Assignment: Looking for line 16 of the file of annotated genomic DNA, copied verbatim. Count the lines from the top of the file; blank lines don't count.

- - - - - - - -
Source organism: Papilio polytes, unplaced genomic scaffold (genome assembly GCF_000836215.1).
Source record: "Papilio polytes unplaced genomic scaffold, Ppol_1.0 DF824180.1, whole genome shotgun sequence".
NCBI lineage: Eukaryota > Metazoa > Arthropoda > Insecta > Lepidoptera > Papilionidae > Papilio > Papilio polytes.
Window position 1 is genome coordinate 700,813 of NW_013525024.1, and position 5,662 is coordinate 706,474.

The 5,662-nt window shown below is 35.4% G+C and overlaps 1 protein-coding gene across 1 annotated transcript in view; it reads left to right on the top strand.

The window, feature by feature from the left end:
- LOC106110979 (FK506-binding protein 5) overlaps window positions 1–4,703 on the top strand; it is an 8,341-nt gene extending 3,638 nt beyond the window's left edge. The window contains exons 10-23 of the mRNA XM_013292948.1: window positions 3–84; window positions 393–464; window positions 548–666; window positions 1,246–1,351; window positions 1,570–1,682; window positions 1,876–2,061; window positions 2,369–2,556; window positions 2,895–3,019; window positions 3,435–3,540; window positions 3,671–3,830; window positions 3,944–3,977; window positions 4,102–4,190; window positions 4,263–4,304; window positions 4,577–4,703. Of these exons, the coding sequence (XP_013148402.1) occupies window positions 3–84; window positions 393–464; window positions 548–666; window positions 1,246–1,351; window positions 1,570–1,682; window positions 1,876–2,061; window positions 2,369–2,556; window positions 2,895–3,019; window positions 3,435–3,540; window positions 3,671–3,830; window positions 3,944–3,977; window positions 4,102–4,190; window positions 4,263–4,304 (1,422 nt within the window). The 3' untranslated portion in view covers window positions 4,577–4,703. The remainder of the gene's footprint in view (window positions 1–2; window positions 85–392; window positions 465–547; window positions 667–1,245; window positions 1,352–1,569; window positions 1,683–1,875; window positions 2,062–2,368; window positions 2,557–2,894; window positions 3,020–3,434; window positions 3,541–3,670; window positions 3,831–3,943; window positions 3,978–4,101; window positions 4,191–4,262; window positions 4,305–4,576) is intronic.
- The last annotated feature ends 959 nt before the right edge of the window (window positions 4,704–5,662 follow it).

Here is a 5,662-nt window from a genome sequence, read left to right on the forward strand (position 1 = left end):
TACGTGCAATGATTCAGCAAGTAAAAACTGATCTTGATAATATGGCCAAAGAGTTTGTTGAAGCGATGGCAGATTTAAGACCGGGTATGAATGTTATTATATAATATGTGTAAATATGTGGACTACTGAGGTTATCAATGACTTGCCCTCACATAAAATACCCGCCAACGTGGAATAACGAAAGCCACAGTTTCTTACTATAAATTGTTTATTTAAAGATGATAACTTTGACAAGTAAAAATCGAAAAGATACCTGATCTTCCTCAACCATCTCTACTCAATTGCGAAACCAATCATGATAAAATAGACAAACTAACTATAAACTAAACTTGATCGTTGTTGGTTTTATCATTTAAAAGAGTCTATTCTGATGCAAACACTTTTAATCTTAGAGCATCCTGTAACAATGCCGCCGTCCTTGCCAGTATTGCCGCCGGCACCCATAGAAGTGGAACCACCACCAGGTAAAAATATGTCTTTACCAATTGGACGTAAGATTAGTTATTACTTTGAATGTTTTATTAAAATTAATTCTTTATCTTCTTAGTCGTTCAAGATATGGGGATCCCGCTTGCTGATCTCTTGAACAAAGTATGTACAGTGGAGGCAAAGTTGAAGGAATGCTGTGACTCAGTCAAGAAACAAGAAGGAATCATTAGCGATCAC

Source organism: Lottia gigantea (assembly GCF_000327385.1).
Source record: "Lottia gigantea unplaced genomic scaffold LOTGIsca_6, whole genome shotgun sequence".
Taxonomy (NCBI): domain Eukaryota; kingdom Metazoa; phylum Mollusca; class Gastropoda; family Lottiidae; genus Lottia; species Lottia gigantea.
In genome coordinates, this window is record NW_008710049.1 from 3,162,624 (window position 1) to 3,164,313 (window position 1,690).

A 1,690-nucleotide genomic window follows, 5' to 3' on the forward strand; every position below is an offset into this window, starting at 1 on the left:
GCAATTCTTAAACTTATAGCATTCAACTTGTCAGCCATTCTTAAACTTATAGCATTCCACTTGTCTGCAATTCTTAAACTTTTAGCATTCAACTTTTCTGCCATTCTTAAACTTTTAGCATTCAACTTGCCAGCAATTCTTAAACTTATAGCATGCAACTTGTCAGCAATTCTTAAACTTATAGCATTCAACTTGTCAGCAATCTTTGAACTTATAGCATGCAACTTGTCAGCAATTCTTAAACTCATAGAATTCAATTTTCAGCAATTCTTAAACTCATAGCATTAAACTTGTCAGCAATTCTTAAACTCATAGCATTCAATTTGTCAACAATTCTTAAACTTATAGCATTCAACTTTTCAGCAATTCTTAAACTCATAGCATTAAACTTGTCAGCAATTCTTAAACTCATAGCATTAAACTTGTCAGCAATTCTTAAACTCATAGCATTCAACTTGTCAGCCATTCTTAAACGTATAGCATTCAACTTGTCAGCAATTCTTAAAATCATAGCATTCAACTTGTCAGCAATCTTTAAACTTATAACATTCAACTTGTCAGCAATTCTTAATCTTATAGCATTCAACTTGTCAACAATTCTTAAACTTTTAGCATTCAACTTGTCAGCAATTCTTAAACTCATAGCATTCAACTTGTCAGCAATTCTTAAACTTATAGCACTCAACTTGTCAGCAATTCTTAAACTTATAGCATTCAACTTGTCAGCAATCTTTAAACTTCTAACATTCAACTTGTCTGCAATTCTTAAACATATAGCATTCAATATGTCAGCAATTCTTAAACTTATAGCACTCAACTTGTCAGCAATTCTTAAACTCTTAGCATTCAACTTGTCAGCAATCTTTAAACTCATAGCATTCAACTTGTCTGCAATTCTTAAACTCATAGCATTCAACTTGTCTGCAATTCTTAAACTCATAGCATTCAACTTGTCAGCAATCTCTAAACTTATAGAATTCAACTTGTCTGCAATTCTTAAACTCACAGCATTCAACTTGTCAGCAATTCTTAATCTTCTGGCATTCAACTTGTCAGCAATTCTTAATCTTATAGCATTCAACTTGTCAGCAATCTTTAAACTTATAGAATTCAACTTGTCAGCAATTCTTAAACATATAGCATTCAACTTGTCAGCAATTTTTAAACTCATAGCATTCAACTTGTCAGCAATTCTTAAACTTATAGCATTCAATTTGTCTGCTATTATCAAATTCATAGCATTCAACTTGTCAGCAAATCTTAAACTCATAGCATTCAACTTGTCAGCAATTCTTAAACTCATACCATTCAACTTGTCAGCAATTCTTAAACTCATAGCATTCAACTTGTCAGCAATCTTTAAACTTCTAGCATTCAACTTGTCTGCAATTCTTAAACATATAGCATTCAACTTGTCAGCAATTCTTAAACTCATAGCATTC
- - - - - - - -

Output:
GCAATTCTTAAACTTATAGCATTCAACTTGTCAGCCATTCTTAAACTTATAGCATTCCACTTGTCTGCAATTCTTAAACTTTTAGCATTCAACTTTTCTGCCATTCTTAAACTTTTAGCATTCAACTTGCCAGCAATTCTTAAACTTATAGCATGCAACTTGTCAGCAATTCTTAAACTTATAGCATTCAACTTGTCAGCAATCTTTGAACTTATAGCATGCAACTTGTCAGCAATTCTTAAACTCATAGAATTCAATTTTCAGCAATTCTTAAACTCATAGCATTAAACTTGTCAGCAATTCTTAAACTCATAGCATTCAATTTGTCAACAATTCTTAAACTTATAGCATTCAACTTTTCAGCAATTCTTAAACTCATAGCATTAAACTTGTCAGCAATTCTTAAACTCATAGCATTAAACTTGTCAGCAATTCTTAAACTCATAGCATTCAACTTGTCAGCCATTCTTAAACGTATAGCATTCAACTTGTCAGCAATTCTTAAAATCATAGCATTCAACTTGTCAGCAATCTTTAAACTTATAACATTCAACTTGTCAGCAATTCTTAATCTTATAGCATTCAACTTGTCAACAATTCTTAAACTTTTAGCATTCAACTTGTCAGCAATTCTTAAACTCATAGCATTCAACTTGTCAGCAATTCTTAAACTTATAGCACTCAACTTGTCAGCAATTCTTAAACTTATAGCATTCAACTTGTCAGCAATCTTTAAACTTCTAACATTCAACTTGTCTGCAATTCTTAAACATATAGCATTCAATATGTCAGCAATTCTTAAACTTATAGCACTCAACTTGTCAGCAATTCTTAAACTCTTAGCATTCAACTTGTCAGCAATCTTTAAACTCATAGCATTCAACTTGTCTGCAATTCTTAAACTCATAGCATTCAACTTGTCTGCAATTCTTAAACTCATAGCATTCAACTTGTCAGCAATCTCTAAACTTATAGAATTCAACTTGTCTGCAATTCTTAAACTCACAGCATTCAACTTGTCAGCAATTCTTAATCTTCTGGCATTCAACTTGTCAGCAATTCTTAATCTTATAGCATTCAACTTGTCAGCAATCTTTAAACTTATAGAATTCAACTTGTCAGCAATTCTTAAACATATAGCATTCAACTTGTCAGCAATTTTTAAACTCATAGCATTCAACTTGTCAGCAATTCTTAAACTTATAGCATTCAATTTGTCTGCTATTATCAAATTCATAGCATTCAACTTGTCAGCAAATCTTAAACTCATAGCATTCAACTTGTCAGCAATTCTTAAACTCATACCATTCAACTTGTCAGCAATTCTTAAACTCATAGCATTCAACTTGTCAGCAATCTTTAAACTTCTAGCATTCAACTTGTCTGCAATTCTTAAACATATAGCATTCAACTTGTCAGCAATTCTTAAACTCATAGCATTC